Ubisoft, like other major game publishers, is keen on investing and iterating on future technologies like AI, game streaming, VR, and even blockchain. Ubisoft CEO Yves Guillemot's feelings on new tech could pave the way for the company's immediate and long-term focus.
Like EA with its SEED division, Ubisoft currently has its Strategic Innovation Labs experimenting with new ways to architect its games. Now Ubisoft CEO Yves Guillemot outlines some of his ideas for the future of gaming, from streaming titles across all platforms to face-tracking tech bringing more emotion and interaction to in-game experiences.
In a recent interview with IGN, Mr. Guillemot discussed a wide variety of topics. Perhaps the most interesting was his comments on a total-immersion experience that tracks a player's senses and facial expressions, from eye movements to emotional impact registration.
"I think voice is something that we don't use enough yet. I believe that with the capacity to detect the movement of our eyes, our face, or our emotions, it won't be long before we can actually make sure our character in a game is really feeling, having lots of emotions that we are having and showing on our face."
While it might sound creepy or too invasive, the Ubisoft CEO points out this could bridge an emotional gap between the experience and the player, thus facilitating a more direct and impacting interactive moment.
In short, this tech could make gaming feel more real and thus more memorable.
"That's the kind of thing that will give us more reality, a chance to feel that we are really in something that is close to reality, I would say. Because if your NPCs are also reacting to what you experience, you will feel it's more real. It will create more emotions," Mr. Guillemot affirmed.
It's possible Ubisoft is looking at this very kind of technology within its R&D labs. While the company is indeed pushing a digital-first strategy based strongly on engagement and recurring live service revenues, it's also funding massive new games like Assassin's Creed: Odyssey and Beyond Good and Evil 2.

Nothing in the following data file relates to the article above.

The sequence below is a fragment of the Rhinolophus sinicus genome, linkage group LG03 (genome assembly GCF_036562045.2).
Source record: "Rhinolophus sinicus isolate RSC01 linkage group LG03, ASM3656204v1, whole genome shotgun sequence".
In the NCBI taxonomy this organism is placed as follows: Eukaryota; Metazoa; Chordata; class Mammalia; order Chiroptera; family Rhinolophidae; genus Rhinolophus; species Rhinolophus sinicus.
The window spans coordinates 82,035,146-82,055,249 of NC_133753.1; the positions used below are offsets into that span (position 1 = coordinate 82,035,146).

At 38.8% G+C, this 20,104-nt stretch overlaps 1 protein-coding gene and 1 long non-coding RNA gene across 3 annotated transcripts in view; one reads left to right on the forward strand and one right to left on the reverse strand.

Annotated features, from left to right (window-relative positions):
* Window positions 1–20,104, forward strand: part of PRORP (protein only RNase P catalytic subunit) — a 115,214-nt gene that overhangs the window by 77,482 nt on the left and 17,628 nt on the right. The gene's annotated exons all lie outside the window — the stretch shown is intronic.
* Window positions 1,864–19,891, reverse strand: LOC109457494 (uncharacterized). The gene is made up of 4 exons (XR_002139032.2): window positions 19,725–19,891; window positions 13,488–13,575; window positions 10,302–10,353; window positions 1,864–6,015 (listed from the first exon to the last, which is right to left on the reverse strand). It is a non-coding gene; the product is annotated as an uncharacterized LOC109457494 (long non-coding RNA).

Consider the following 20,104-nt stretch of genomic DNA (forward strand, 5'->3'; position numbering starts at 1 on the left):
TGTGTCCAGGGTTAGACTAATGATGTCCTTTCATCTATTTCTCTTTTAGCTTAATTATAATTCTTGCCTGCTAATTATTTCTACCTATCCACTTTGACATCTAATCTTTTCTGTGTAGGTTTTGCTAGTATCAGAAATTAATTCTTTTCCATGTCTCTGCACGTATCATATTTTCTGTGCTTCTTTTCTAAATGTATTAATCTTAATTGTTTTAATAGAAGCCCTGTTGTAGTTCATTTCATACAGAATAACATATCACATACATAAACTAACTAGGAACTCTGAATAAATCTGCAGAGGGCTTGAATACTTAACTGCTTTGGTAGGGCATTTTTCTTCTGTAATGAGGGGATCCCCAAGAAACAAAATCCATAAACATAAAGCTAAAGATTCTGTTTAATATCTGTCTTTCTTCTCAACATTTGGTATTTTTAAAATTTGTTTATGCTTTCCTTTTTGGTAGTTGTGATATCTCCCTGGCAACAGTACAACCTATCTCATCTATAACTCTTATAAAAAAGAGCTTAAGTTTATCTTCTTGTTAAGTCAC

BGE2 alone seems to break the typical mold by pushing into true next-gen world territory. The sheer size and scope of the game is absolutely massive and could incorporate some of these experimental technologies in some way.
In fact, that's really the crux of Ubisoft's experimentation: using games as a kind of playground to see what can be done and what thresholds can be broken and thus redefined.
Mr. Guillemot goes on to say the company places importance upon innovation and iteration upon its previous games, engines, and core technologies that power its experiences. Taking risks with new tech is a massively important part of the process, too.
"Our creators at Ubisoft, they love to try new things. Being able to discover what you can do with new technology is a huge reward for all the creators at Ubisoft, so that's one thing," he continued in the interview.
"But the second thing is that players are more open when it's new technologies. They are open to change. We love that very much because it gives a chance to all our creators to take more risk and to go in directions that are new. That's what we've been doing in the last 30 years and that gave us a possibility to enter genres that were taken by other publishers."
"Innovation, using technology, being helped by technology is giving us a chance to grow and create new types of games."
With next-gen VR tech on the horizon as well as game-streaming platforms, the future of gaming is looking to be quite accessible and interactive. But what will gaming look like in, say, 10-15 years?
Tech accelerates faster than ever and should pick up speed as more and more innovators step into the field. Ubisoft plans to stay entrenched at the forefront for the long run and its R&D labs will serve as an inception point for this new, exciting growth.
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